News - 2013

Global Fund and Cameroon Announce New Funding for HIV Treatment

18 September 2013

YAOUNDE, Cameroon - The Global Fund to Fight AIDS, Tuberculosis and Malaria and Cameroon jointly announced that they are both significantly increasing their funding for anti-retroviral drugs to meet the country's fast-growing HIV treatment needs.

The Global Fund has approved a $US 20 million grant agreement for HIV treatment while Cameroon said it will nearly double the amount for purchasing anti-retroviral medicines in its annual budget, which will increase to $US 20 million in 2014 from $US 11 million.

The new joint funding initiatives, which make a big contribution to securing anti-retroviral treatment for more than 122,000 people, were announced by Cameroon's Health Minister, Andre Mama Fouda, and by Lelio Marmora, the Global Fund's head for Africa and the Middle East, at a news conference in Yaoundé on Tuesday evening.

"This new funding from the Global Fund and from Cameroon is going to make a real difference," said Marmora. "We warmly welcome the government's strong initiative in helping to put the procurement and supply of antiretroviral medicines on a strong footing."

Minister Fouda said Cameroon was strongly committed to sharing the cost with the Global Fund of funding a significant increase in the number of people living with HIV who receive anti-retroviral treatment in the country.

"We must mobilize all our energy to achieve this goal and that means each of us must play an important part," said Minister Fouda.

Today's news means that extraordinary funding of $US 10 million announced by President Paul Biya in August to help cover antiretroviral needs until October 2014 will now be consolidated in the national budget on an annually recurring basis.

The number of people living with HIV who receive antiretroviral treatment has more than doubled since 2009. At the end of 2012, 122,000 people were on HIV treatment, or 42 percent of those requiring it. On average in 2012, some 1,400 new patients were starting treatment with anti-retroviral medicines every month.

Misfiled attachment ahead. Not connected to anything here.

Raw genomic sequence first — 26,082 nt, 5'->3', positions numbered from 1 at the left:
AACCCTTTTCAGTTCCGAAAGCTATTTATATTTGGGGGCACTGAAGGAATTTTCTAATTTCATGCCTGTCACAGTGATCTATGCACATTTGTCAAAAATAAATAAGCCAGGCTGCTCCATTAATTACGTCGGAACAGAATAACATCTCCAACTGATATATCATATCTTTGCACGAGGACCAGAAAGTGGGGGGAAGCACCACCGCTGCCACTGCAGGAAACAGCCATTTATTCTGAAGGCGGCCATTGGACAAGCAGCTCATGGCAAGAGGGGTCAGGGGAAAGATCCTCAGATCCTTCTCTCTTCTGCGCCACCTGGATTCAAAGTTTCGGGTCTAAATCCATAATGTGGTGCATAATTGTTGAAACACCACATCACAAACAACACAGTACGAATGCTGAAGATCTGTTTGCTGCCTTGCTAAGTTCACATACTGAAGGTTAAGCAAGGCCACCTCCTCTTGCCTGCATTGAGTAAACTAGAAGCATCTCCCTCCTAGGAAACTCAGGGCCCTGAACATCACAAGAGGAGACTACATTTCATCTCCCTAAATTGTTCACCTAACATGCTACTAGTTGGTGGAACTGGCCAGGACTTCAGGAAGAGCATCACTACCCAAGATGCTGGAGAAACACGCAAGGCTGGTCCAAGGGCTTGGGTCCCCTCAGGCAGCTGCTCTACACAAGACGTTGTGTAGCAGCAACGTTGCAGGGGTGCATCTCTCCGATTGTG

Marmora and Minister Fouda said the Global Fund and Cameroon would also work together on a nationwide campaign, starting in 2015, to distribute up to 12 million long lasting insecticide-treated nets and provide every family in the country with protection against mosquitoes. More than 8 million nets distributed in an earlier campaign in 2011 will be starting to wear out by the time the 2015 campaign is launched.

"The Global Fund is strongly committed to supporting the net distribution campaign and will concentrate its resources and efforts on purchasing the long lasting nets, allowing Cameroon to distribute them throughout the country," said Marmora.

Malaria is the leading cause of death among children under 5 in Cameroon.

The Global Fund and the U.S. President Emergency Program for AIDS Relief (PEPFAR) are also providing US$10 million of emergency funding to Cameroon in order to keep supplies of antiretroviral drugs flowing until the end of 2013.

Minister Fouda said all people, regardless of ethnic origin and religious belief, and including lesbian, gay, bisexual and transgender people (LGBT) in Cameroon had unrestrained access to healthcare. "When somebody has a health problem, we treat the illness", he said. "The right to treatment and to receiving healthcare is not in any way discriminatory."

Marmora said the Global Fund condemned all forms of violence against people because of sexual orientation or perceived HIV status, adding that discrimination and criminalization of lesbian, gay, bisexual and transgender people undermined efforts to defeat the HIV epidemic.

The murder of Eric Ohena Lembembe, a prominent Cameroonian journalist and LGBT activist, in July drew widespread international condemnation.